BullsEye Mentoring Program

Engineering Identity

Engineering identity is used as a framework to plan, implement, and analyze Bulls-EYE Mentoring activities. Identity is an important component to study in the context of engineering for three reasons: (1) it affects the student’s learning experience, (2) it influences student’s level of engagement with the subject matter, and (3) it informs emerging and “possible selves” (Cobb, 2004; Markus & Nurius, 1986).

As such, research will use a conceptual framework comprised of the following dimensions:

  • Intrinsic psychological and behavioral motivation to study engineering (Capobianco et al., 2015; Douglas et al., 2014; Sheppard et al., 2010)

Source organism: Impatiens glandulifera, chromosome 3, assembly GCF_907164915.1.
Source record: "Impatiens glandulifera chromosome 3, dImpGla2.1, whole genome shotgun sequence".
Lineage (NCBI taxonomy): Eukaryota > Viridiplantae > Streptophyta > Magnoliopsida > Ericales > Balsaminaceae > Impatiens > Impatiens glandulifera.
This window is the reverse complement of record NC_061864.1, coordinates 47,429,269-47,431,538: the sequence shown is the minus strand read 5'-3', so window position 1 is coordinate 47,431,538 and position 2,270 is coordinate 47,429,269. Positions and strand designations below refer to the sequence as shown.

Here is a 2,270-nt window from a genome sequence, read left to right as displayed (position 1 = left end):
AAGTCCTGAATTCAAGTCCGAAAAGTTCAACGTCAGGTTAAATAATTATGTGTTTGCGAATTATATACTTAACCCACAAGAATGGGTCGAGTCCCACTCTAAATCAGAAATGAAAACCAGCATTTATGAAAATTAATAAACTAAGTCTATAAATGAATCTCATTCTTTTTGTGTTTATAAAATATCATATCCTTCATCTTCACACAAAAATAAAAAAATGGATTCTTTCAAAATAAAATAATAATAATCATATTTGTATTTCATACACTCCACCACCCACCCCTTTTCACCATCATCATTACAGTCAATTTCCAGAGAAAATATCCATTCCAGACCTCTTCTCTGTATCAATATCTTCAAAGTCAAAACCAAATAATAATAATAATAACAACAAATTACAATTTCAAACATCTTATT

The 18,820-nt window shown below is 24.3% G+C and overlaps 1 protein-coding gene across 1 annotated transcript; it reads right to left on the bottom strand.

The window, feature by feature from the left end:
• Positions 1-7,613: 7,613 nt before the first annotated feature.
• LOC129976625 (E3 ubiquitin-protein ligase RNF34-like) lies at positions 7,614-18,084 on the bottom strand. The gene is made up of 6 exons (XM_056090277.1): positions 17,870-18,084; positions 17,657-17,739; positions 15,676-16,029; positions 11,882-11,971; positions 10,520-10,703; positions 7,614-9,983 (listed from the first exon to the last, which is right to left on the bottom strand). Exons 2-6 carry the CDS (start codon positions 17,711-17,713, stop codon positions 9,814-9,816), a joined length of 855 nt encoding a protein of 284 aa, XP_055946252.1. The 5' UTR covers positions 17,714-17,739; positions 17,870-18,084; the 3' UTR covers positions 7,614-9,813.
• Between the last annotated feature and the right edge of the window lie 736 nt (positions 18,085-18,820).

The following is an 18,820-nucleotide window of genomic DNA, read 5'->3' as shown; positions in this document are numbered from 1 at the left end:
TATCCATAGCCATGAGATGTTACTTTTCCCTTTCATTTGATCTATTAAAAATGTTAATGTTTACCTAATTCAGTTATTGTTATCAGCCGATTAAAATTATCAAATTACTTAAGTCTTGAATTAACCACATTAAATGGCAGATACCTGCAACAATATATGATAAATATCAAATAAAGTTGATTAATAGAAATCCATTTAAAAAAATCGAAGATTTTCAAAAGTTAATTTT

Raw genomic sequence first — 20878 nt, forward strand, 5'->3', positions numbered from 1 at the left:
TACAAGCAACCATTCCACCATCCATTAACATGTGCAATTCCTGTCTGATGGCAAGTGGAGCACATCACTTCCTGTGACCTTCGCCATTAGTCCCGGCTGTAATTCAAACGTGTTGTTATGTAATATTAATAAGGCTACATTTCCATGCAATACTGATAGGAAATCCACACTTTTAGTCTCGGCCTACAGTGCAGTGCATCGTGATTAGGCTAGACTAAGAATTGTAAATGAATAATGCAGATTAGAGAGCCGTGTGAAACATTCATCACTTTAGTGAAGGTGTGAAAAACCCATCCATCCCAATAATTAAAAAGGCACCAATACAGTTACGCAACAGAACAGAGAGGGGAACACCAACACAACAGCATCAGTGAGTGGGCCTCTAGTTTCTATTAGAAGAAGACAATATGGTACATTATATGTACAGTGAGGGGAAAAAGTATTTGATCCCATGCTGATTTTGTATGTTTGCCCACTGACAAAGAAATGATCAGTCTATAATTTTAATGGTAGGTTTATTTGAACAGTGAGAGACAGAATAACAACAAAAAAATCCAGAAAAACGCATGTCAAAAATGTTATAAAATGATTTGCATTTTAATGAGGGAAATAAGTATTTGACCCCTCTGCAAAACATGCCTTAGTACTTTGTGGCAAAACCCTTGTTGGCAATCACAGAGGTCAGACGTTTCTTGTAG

• Engineering knowledge, skills, and competencies (Stevens et al., Meyers et al., 2012)
  • Presence of meaningful interpersonal relationships: This dimension will examine positive experiences with faculty, peers, mentors, and sponsors (Fleming et al., 2013; Lane, 2015; 2016).
  • Environmental and cultural influences of engineering identity development: This dimension will examine the following: cultural processes (Tonso, 2006), engineering role modeling (Revelo, 2015), sense of belonging (Tonso, 2006), the outcomes from engaging in a “rites-of-passage” ceremony (Fleming et al., 2013; Matusovich et al., 2011), attributes specific to social identities (e.g., gender, race, ethnicity) (Fleming et al., 2013; Lane, 2015; 2016, Revelo, 2015), fortified commitment to the community (Revelo, 2015), nurturing of an engineering family or community (Revelo, 2015).

Each component of Bulls-EYE Mentoring is structured in a way that simultaneously addresses each facet of this framework. Table 3 summarizes research constructs, measure, and reliability/validity to better understand these dimensions

Bullseye Graphic